Instead of treating Marcellus Shale drilling companies as enemies or opponents, officials in Monroe County (West Virginia) instead decided to treat them as partners. Monroe is a rural county in southeastern WV with an underground water system mapped by cavers. Monroe sits atop a karst geological formation, which contains sinkholes, underground caves and streams that sink underground. Water under some parts of the county can travel miles in a single day, so Monroe officials are concerned about any potential spillages and about fracking in some areas.
Marcellus Shale drilling in the state has no special regulations as it does in other Marcellus states, and the most recent session of the legislature adjourned without passing proposed new regulations. So officials in Monroe County proactively sought out Gordy Oil, the only drilling company that has expressed an active interest in drilling in the county, to see if the two might work out an agreement, and it resulted in a “memorandum of understanding” between the two.
“One of the pieces of advice we got, particularly from the Pennsylvania township leaders, was, ‘Keep the dialogue open with the company. Do not treat them as an enemy,’” [Monroe County Planning Commission Chair Rod] Graves said. “That was the first thing we established in the county. We reached out to a company, and they returned in kind.”
That company was Gordy Oil. Graves said Gordy immediately reached out and met with citizens and officials. As a result of looking at maps of the karst areas … Gordy even moved one of its drilling locations away from a mature karst area.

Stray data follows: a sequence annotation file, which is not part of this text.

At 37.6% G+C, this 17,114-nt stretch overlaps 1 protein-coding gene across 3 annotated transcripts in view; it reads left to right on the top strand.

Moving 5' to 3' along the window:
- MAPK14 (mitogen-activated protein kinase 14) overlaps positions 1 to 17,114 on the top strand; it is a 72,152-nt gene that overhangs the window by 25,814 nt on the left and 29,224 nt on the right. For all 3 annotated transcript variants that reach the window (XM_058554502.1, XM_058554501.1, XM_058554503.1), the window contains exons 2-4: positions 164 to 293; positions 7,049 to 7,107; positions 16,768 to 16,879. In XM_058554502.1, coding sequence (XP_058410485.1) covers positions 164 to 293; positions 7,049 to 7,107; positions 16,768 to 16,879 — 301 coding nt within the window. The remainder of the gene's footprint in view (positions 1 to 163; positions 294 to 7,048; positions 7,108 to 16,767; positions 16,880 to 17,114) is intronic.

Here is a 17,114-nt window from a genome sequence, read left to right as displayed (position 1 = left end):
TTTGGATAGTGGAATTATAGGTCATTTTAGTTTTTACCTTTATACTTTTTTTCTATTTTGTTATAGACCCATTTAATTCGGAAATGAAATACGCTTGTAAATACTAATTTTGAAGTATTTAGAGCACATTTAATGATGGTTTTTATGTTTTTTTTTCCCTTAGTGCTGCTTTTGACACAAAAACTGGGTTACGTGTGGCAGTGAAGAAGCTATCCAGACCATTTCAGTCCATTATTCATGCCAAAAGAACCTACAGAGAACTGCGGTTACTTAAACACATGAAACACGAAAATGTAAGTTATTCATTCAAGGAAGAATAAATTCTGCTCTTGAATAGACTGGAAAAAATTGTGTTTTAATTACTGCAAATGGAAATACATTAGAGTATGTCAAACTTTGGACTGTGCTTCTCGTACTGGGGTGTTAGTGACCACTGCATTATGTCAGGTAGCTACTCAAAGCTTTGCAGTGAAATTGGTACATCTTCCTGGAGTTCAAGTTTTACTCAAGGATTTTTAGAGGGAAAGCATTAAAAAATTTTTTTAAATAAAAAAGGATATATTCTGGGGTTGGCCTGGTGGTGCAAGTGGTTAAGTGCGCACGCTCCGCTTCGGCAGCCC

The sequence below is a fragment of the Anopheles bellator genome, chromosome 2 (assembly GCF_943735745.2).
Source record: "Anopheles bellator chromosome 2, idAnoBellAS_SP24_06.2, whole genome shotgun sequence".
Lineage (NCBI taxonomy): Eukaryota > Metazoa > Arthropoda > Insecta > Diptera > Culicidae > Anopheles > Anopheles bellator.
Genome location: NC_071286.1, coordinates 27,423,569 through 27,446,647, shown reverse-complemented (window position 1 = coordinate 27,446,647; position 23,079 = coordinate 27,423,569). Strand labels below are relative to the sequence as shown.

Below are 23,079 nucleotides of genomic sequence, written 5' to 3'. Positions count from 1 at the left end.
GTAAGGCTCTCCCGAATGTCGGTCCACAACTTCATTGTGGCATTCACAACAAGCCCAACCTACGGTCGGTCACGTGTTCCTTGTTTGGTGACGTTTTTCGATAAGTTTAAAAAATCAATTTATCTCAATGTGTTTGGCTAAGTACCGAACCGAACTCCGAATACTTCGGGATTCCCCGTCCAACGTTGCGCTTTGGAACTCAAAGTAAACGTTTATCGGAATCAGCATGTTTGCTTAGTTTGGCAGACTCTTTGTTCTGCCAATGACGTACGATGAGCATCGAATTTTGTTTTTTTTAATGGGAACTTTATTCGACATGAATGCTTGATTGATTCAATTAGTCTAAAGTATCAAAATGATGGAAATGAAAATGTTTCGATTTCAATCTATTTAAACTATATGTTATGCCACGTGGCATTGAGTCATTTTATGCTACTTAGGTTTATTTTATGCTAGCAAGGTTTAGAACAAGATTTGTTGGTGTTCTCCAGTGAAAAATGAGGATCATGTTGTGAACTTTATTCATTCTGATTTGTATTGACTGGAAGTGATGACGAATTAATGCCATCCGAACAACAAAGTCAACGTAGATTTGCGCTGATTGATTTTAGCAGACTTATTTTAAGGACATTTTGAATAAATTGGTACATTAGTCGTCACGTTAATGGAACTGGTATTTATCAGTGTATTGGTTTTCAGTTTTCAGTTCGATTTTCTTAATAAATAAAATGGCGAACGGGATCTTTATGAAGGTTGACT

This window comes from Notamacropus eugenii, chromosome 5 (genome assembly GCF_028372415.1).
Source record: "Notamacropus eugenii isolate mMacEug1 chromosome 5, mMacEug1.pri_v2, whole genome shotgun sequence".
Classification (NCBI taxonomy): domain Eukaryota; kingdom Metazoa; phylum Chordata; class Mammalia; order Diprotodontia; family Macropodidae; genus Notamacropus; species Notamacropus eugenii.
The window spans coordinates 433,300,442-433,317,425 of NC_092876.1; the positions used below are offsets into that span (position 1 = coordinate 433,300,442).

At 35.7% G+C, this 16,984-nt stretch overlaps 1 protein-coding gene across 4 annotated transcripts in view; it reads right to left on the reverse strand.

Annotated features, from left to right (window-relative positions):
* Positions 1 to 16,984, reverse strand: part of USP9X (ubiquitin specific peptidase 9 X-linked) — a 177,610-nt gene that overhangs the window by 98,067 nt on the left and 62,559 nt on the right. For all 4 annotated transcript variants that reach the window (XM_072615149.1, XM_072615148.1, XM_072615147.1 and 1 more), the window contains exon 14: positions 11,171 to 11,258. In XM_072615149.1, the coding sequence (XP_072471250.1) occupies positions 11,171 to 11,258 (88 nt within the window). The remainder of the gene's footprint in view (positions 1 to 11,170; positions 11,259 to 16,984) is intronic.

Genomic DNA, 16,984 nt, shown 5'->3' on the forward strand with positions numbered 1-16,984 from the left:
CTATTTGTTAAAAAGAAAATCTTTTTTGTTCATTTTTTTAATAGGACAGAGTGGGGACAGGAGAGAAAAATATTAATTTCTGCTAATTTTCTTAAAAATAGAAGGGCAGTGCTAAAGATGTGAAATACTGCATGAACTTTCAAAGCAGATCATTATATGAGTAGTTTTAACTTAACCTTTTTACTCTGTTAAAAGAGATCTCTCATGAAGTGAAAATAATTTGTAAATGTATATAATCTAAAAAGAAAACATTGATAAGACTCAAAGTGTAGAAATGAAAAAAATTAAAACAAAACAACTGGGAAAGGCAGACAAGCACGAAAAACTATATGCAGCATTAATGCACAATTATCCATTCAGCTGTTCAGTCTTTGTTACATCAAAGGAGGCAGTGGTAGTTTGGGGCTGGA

Though the county originally thought of passing ordinances, it instead leveraged its ability as a county with planning commission authority under Chapter 8 of the State Code to negotiate a memorandum of understanding with Gordy Oil.
“This is just an agreement between us — what we’ll do, what they’ll do. It’s a memorandum of understanding just like any other,” [Monroe County Commission President Shane] Ashley said. “If the agreement is broken, the understanding is over.”
Graves said the idea in Monroe County was to not throw up walls to the drillers, but to “manage our way through this event” and keep it from overwhelming the county when drillers leave years later. When Gordy Oil took a seat at the table and showed a willingness to cooperate, Graves said, a valuable partnership began to form.
[Geologist Rocky] Parsons said Gordy has gone “above and beyond” other drillers, but he recognized not all drillers may be as eager to work with counties and municipalities. Parsons said his advice for other communities is to reach out to drillers who are applying for permits in their areas.*
*Beckley Register-Herald (Jun 6, 2011) – Monroe County officials enter creative agreement with gas drilling company